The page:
Liberal leader Wilkinson says ‘at least three’ MLAs won’t run in next election

The B.C. Liberals are suggesting that changes within their own caucus could be on the way.

Liberal leader Andrew Wilkinson told reporters on Thursday that three members of his caucus have already told him they don’t plan on running the next provincial election. This comes after Liberal candidate Tony Harris finished second in the Nanaimo byelection on Wednesday night.

“At least three of our BC Liberal MLAs have signaled that they are not running again,” Wilkinson said, “and that’s the opportunity for renewal with candidates like Tony (Harris), people who are young and enthusiastic and know their community and that’s what we are looking for.”

Wilkinson would not tell reporters who the three MLAs are that would not be running again.

Many Liberals have been in the legislature for decades. Linda Reid was first elected in 1991, Mike de Jong in 1994 and Rich Coleman in 1996.

NDP candidate Sheila Malcolmson won the seat and will be the next MLA for Nanaimo.

The Nanaimo riding has been a stronghold for the NDP throughout the years, having lost it just once since the 1972 provincial election. But Wilkinson says even though the party is looking towards renewal, their popularity went up in Nanaimo.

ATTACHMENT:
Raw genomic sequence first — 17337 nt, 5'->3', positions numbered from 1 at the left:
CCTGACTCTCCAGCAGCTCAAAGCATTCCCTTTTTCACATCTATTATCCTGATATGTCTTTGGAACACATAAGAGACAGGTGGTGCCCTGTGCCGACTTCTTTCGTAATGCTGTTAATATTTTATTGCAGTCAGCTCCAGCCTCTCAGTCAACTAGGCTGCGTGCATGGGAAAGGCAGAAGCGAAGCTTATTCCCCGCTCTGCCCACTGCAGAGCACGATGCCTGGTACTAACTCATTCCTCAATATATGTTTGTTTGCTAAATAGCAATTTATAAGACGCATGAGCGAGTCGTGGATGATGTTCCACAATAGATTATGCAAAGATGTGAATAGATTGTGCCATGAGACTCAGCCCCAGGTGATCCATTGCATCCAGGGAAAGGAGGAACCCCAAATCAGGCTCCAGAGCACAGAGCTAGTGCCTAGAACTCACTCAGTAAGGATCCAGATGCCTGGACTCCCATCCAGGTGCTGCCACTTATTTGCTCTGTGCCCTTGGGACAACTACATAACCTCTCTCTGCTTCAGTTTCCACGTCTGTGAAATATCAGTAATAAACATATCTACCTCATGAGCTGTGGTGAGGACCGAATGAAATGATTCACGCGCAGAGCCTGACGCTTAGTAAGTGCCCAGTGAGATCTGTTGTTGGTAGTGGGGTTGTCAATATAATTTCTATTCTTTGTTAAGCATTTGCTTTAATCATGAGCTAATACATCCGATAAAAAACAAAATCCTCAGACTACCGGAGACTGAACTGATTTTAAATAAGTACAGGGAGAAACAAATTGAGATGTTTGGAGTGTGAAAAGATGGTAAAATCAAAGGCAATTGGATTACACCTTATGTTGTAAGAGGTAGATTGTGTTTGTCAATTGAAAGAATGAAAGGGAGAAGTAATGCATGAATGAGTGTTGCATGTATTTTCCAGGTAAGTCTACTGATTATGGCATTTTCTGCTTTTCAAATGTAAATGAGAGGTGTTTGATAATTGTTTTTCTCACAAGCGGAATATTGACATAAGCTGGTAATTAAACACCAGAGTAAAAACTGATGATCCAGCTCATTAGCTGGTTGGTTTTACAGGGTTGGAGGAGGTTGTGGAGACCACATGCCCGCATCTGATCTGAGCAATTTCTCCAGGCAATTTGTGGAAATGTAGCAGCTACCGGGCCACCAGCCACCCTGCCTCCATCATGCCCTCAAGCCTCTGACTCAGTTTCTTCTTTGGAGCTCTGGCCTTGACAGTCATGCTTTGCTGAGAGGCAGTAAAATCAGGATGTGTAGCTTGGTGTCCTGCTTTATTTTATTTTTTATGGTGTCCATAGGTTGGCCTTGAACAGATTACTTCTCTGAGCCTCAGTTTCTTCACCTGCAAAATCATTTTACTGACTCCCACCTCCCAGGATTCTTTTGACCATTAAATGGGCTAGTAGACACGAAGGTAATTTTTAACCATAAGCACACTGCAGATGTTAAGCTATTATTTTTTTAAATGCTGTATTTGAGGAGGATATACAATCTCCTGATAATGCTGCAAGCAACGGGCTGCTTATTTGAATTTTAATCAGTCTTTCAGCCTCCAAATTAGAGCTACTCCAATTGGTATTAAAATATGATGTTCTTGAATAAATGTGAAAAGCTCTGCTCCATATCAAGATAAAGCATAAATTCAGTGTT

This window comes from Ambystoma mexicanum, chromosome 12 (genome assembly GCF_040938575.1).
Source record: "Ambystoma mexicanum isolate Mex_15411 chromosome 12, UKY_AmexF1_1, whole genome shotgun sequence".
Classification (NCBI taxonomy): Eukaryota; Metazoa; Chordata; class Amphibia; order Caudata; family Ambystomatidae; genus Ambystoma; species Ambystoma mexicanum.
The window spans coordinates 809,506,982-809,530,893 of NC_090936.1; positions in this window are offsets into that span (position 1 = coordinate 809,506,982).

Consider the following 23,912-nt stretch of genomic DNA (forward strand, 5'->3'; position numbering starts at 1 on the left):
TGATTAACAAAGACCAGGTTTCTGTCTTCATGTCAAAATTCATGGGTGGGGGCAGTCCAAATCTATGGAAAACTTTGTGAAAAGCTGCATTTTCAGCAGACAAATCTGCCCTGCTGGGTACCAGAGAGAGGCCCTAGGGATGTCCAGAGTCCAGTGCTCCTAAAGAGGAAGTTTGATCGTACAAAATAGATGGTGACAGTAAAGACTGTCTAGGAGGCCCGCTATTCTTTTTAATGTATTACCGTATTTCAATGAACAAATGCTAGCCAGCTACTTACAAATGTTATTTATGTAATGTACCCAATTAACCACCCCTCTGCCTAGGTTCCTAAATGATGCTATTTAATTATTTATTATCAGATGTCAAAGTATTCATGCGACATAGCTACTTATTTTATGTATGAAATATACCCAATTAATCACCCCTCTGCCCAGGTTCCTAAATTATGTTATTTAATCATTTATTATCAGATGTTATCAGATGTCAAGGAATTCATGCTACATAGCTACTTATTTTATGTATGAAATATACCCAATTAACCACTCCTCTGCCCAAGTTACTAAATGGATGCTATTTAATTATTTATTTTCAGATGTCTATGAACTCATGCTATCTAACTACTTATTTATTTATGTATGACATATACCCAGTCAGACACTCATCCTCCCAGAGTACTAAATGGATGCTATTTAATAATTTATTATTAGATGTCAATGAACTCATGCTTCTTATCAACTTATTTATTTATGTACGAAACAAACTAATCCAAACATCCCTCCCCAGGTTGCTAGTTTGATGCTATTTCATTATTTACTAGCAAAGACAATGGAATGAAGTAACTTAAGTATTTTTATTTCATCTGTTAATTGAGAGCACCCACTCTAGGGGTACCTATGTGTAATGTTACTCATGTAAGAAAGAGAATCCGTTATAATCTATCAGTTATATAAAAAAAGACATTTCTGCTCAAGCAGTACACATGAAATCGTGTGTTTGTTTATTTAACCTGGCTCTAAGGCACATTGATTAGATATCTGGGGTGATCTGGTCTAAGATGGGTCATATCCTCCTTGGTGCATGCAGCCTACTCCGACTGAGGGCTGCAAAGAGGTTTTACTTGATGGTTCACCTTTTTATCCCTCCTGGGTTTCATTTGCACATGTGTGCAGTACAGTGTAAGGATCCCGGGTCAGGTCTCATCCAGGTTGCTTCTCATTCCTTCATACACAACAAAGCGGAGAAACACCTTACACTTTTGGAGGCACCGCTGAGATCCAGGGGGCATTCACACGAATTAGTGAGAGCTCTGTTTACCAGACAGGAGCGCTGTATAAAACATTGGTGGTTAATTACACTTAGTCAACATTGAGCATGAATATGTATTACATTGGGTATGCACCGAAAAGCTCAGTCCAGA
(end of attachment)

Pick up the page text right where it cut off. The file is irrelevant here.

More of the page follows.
Based on the preliminary results, Harris captured 40.47 per cent of the votes, up from the 32.5 per cent won by Paris Gaudet as the party’s Nanaimo candidate in the 2017 provincial election.

“Every party needs renewal, every party needs new blood, fresh faces, new ideas and that’s what we’re doing,” Wilkinson said. “We had a very strong, happy campaign with lots of energy.”

The Nanaimo byelection was also the first electoral battle waged in the province under the new electoral reform rules. The NDP government passed legislation banning union and corporate political donations and putting caps on individual donations.

“The campaign finance rules didn’t really effect this campaign much. Tony Harris was very popular and able to raise all the funds necessary,” Wilkinson said.

While the Liberals gained vote share, so did the NDP. Malcolmson earned 49.2 per cent of the vote on Wednesday, an uptick from the 46.5 per cent Leonard Krog needed to win the seat in 2017. The byelection was triggered when Krog stepped down as a MLA to take on the job as mayor of Nanaimo.

“It’s vital that everyone came out both to vote and to volunteer to make sure that we were able to keep this as an MLA seat and to keep this cooperative government going,” Malcolmson said on Thursday morning.

“We are going to keep producing results that help improve people’s lives.”

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